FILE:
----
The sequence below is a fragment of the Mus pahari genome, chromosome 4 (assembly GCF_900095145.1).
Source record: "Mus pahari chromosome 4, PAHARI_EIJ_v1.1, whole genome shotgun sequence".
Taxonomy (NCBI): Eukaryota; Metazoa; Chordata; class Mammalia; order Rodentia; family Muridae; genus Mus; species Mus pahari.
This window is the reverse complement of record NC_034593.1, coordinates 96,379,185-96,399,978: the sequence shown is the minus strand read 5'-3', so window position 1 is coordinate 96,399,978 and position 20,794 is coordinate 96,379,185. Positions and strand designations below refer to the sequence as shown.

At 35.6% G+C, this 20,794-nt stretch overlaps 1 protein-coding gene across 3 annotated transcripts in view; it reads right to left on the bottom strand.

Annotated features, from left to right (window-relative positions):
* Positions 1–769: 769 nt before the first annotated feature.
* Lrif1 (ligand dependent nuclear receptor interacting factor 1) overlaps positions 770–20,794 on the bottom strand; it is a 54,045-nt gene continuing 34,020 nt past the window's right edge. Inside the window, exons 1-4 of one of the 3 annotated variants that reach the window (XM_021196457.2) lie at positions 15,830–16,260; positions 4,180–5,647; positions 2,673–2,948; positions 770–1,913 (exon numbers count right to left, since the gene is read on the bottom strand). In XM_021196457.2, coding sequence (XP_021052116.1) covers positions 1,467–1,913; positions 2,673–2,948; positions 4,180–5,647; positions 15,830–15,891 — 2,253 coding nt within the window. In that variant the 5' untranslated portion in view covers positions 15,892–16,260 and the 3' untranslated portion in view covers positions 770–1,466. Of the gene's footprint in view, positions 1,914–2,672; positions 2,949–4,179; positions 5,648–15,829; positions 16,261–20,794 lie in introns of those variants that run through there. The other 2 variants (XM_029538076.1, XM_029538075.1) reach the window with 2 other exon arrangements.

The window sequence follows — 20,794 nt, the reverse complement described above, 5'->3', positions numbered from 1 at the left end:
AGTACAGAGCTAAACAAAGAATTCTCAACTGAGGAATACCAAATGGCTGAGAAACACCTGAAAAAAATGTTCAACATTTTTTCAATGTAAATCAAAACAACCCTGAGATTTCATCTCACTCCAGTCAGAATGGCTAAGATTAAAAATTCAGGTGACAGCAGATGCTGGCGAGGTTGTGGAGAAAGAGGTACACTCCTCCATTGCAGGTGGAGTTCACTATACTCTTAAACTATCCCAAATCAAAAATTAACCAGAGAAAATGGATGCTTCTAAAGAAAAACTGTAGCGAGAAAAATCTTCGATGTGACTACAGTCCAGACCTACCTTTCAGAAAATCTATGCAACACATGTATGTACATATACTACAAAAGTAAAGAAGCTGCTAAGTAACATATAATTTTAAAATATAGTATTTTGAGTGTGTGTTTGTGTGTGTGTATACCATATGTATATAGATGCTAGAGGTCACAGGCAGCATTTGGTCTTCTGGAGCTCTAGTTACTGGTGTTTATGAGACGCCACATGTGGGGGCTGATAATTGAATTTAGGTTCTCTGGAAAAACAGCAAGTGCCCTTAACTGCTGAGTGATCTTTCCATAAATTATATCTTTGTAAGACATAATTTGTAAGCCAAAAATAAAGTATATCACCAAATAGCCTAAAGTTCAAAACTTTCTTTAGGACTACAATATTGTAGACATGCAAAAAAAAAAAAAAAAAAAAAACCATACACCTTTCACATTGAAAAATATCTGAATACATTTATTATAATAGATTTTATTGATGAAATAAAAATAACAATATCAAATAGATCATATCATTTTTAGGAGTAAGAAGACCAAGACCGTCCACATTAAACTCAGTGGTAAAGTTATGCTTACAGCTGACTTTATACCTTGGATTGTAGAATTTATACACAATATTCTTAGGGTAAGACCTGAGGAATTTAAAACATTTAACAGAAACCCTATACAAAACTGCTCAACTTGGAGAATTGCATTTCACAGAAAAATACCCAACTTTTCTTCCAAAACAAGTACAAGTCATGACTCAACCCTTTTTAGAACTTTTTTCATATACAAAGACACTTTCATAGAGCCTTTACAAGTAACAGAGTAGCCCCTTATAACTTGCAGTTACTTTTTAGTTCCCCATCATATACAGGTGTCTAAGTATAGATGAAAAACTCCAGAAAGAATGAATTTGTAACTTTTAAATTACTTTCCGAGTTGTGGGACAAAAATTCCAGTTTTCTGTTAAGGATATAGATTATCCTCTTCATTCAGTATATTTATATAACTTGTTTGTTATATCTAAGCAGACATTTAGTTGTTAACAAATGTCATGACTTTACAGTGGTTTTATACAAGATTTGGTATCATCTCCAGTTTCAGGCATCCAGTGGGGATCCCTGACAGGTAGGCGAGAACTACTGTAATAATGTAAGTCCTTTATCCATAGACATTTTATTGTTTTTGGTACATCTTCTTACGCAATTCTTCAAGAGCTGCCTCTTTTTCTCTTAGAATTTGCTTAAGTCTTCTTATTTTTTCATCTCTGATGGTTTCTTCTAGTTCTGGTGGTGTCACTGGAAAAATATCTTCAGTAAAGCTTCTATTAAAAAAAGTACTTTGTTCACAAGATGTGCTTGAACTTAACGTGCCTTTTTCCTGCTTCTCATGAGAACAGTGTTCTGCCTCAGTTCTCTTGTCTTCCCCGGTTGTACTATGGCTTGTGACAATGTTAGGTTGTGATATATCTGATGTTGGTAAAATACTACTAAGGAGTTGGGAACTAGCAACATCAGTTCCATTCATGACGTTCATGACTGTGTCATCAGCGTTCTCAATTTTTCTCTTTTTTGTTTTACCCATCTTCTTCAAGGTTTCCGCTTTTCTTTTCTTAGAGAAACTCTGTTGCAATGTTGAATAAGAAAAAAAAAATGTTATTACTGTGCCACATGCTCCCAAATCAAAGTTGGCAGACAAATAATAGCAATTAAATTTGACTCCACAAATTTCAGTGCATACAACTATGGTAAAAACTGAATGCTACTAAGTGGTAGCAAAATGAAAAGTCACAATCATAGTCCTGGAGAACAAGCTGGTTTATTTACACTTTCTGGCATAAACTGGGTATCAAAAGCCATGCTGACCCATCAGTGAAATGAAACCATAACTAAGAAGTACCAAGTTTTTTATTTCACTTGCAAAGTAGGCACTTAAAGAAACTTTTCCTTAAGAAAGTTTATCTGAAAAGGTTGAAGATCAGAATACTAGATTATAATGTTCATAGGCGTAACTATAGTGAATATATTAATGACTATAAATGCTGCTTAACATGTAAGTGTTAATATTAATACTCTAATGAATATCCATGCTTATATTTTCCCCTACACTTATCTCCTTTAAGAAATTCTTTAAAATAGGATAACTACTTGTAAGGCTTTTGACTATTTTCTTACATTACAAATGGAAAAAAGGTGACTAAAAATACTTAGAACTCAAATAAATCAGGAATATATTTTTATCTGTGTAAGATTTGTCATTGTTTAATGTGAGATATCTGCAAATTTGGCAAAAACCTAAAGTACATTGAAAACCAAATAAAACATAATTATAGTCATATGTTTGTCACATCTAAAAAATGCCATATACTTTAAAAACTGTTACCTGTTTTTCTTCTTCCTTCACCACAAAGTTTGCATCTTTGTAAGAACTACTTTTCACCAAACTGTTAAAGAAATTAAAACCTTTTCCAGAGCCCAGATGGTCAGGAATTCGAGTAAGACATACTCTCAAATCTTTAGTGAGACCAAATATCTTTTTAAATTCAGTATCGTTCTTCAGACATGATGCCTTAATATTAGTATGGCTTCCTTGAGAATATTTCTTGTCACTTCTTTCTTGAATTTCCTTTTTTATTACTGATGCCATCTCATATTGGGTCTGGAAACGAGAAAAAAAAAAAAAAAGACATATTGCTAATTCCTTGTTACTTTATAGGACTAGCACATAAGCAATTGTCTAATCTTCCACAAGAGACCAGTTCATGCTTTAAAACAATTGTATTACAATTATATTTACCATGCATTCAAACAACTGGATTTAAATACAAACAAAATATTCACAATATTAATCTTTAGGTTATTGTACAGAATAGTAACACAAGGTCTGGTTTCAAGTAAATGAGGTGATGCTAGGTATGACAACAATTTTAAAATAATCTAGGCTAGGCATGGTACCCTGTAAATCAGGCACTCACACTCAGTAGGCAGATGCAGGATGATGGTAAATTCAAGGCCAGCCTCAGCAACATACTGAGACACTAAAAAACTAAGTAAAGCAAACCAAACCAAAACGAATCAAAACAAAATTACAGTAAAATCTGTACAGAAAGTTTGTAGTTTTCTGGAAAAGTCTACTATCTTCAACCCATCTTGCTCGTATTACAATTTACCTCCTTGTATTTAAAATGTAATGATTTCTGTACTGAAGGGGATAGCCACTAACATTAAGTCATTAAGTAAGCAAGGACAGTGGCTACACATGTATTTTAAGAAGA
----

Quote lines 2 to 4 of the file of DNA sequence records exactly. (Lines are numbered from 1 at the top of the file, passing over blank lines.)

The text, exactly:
Source record: "Mus pahari chromosome 4, PAHARI_EIJ_v1.1, whole genome shotgun sequence".
Taxonomy (NCBI): Eukaryota; Metazoa; Chordata; class Mammalia; order Rodentia; family Muridae; genus Mus; species Mus pahari.
This window is the reverse complement of record NC_034593.1, coordinates 96,379,185-96,399,978: the sequence shown is the minus strand read 5'-3', so window position 1 is coordinate 96,399,978 and position 20,794 is coordinate 96,379,185. Positions and strand designations below refer to the sequence as shown.